Mills in Altoaragón

by Bernardo Molinero
 
 

Introduction

Ask most people I know to describe you a mill and they will come up with one of those enormous machines making the Netherlands a tourist trap. Others will remember the slender enemies of Don Quijote. Mention water-mill and Mississippi steamers emerge on the horizon.

Mills must dominate the landscape, people seem to think.

 Contents:

 Introduction

 Learn about the parts of a mill

 Visit the mills; catalogue

 Read more about mills; links

 
 E-mail to:
 

Mills in Altoaragón are different.

Although some mills are big and house several production units (e.g. Almazorre), most are humble constructions, with sometimes only one multi-purpose room (e.g. Sarsa da Surta).

There are no sails showing you the way: none is wind-driven (). The first water-mill I visited in 1989 (the fulling mill of Lacort) was the only one with the familiar external wheel.

Almazorre (1994)
All other water-mills have the wheel mounted on a vertical axle, hidden in a cavity under the mill. Most olive crunching mills were powered by muscle power: they lack the wheel.

Modern time came and was strongly against the mills. The construction of better roads made it possible to bring bread from the city up to the mountains. This, together with the industrial production of flour and olive oil made life for the small village mills impossible.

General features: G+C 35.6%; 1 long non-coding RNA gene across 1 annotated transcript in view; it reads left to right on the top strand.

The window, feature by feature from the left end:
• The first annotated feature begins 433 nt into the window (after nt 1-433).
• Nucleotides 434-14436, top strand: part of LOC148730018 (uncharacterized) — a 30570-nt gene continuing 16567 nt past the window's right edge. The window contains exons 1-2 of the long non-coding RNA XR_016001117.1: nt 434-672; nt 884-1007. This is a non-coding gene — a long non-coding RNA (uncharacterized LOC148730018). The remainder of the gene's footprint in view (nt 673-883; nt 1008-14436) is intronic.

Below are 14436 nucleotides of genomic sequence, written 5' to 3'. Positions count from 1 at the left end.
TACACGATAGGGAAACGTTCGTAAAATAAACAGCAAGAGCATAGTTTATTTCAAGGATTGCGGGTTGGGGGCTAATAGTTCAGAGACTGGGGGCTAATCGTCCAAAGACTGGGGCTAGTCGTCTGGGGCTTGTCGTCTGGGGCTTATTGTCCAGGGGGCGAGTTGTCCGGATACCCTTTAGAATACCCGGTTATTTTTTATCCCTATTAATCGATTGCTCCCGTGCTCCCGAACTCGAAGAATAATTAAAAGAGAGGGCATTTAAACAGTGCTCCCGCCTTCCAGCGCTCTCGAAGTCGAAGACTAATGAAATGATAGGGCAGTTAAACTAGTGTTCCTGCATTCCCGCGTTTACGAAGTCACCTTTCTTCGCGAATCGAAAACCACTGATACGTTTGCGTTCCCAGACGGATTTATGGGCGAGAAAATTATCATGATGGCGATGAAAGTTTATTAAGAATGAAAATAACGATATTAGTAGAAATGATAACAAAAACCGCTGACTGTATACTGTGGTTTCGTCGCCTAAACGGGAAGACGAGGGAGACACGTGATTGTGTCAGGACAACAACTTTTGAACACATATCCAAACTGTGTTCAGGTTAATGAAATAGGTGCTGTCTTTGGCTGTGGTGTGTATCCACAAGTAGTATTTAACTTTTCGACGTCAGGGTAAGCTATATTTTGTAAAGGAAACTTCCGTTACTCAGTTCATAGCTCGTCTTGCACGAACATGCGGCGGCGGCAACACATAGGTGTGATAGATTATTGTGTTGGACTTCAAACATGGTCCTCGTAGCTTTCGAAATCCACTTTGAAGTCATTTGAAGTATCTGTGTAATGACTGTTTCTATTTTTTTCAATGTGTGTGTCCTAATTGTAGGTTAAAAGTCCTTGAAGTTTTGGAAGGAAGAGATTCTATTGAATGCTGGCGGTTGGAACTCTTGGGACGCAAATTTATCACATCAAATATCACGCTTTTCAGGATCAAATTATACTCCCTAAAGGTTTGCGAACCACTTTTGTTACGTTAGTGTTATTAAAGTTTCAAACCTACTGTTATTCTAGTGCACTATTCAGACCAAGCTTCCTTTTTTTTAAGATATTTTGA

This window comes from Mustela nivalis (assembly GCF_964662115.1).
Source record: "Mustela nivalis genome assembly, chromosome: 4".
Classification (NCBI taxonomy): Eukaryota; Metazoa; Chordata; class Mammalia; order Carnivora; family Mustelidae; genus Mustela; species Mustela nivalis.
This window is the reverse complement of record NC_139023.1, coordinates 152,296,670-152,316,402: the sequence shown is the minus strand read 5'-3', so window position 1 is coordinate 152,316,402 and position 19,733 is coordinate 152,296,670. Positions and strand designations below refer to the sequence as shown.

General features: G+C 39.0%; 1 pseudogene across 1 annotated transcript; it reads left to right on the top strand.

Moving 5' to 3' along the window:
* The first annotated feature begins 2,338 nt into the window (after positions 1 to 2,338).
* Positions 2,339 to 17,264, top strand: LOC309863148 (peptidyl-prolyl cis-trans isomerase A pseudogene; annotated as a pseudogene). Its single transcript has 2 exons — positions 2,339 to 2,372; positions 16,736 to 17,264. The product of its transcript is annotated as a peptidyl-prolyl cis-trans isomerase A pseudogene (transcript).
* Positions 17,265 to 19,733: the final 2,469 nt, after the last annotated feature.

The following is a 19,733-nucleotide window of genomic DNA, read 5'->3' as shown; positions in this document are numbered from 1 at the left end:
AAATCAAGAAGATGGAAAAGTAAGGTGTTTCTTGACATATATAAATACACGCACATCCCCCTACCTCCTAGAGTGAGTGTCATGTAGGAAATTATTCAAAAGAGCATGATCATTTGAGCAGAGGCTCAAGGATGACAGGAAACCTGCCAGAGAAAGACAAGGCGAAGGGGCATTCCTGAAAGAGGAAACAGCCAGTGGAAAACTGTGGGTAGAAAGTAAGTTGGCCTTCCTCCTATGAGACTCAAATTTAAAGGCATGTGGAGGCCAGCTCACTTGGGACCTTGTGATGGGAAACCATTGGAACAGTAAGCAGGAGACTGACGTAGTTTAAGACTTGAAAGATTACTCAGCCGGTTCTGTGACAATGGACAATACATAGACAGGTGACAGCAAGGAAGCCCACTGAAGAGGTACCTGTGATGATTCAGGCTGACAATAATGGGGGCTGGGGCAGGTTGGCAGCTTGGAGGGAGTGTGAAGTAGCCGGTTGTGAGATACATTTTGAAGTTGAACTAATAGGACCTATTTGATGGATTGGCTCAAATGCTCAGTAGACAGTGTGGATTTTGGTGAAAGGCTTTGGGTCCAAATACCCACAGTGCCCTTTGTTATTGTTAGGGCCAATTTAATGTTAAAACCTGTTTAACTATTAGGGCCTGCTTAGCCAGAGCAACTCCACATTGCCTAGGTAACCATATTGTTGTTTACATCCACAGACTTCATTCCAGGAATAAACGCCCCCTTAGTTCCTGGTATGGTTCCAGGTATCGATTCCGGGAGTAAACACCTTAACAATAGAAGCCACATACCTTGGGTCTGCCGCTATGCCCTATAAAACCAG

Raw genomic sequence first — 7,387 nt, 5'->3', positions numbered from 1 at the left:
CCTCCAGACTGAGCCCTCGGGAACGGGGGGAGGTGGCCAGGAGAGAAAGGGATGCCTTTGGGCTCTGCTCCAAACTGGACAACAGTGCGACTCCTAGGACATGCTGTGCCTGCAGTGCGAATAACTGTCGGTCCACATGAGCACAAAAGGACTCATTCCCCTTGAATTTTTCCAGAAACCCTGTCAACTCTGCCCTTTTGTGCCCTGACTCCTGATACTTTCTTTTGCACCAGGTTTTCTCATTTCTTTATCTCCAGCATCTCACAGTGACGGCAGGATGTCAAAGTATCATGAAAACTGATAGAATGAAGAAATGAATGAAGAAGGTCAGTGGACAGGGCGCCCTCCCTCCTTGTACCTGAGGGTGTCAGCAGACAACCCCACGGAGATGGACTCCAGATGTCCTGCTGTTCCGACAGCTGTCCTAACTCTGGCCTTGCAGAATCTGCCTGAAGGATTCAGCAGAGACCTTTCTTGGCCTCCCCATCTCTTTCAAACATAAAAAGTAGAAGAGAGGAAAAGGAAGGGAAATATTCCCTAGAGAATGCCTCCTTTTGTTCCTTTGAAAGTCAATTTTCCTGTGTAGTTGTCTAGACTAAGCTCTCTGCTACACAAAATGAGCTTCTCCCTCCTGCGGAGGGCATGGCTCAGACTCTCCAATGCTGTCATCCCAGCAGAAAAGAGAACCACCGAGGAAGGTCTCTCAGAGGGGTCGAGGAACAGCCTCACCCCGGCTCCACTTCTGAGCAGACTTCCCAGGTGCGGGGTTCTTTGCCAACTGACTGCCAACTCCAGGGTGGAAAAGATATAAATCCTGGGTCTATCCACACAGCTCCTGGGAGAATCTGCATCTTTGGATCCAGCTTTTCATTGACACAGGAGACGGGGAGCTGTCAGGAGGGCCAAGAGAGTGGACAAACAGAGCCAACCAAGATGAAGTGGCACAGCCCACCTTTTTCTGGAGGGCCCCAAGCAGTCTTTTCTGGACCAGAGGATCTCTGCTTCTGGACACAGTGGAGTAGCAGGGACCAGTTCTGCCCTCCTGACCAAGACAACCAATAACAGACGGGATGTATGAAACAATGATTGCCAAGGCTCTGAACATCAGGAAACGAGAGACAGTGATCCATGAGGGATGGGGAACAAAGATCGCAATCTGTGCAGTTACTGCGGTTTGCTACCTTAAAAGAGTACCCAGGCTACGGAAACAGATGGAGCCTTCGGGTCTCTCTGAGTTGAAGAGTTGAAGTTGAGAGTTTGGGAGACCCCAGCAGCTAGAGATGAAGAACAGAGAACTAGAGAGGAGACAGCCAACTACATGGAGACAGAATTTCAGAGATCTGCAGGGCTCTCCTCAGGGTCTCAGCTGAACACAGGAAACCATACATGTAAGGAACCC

Alquezar (1994)
 
The job starts at home. Preparation is paramount. Read Pallaruelo. Study recent and old maps. Old maps from the 1930s and 1950s are readily available on the web. Search for abandoned villages. Most likely there is a mill in a valley nearby. Learn about old customs and old tools: visit the Sabiñánigo and Ainsa museum.

Practice in gardening: the vegetation can be very dense and thorny. Should you prefer to stay free of scratches, then explore this testimonial of Aragón's recent past.

I hope you enjoy this visit as much as I enjoyed the field work. (wittingly applied cliché)

Some tried to survive with better mill-stones, or the production of fodder, or even the production of electricity. They didn't succeed.

Today the mills are forgotten, many lie in ruins, but they haven't lost their charm.

Obviously you need some sort of explorer's mind to detect and find the constructions in the landscape. Contrary to the trends in the tourist-industry, there are no carefully planned adventurous trips to the mills. You are on your own.

 
The Christmas display in Boltaña featured a wind mill before it became fancy and computer controled.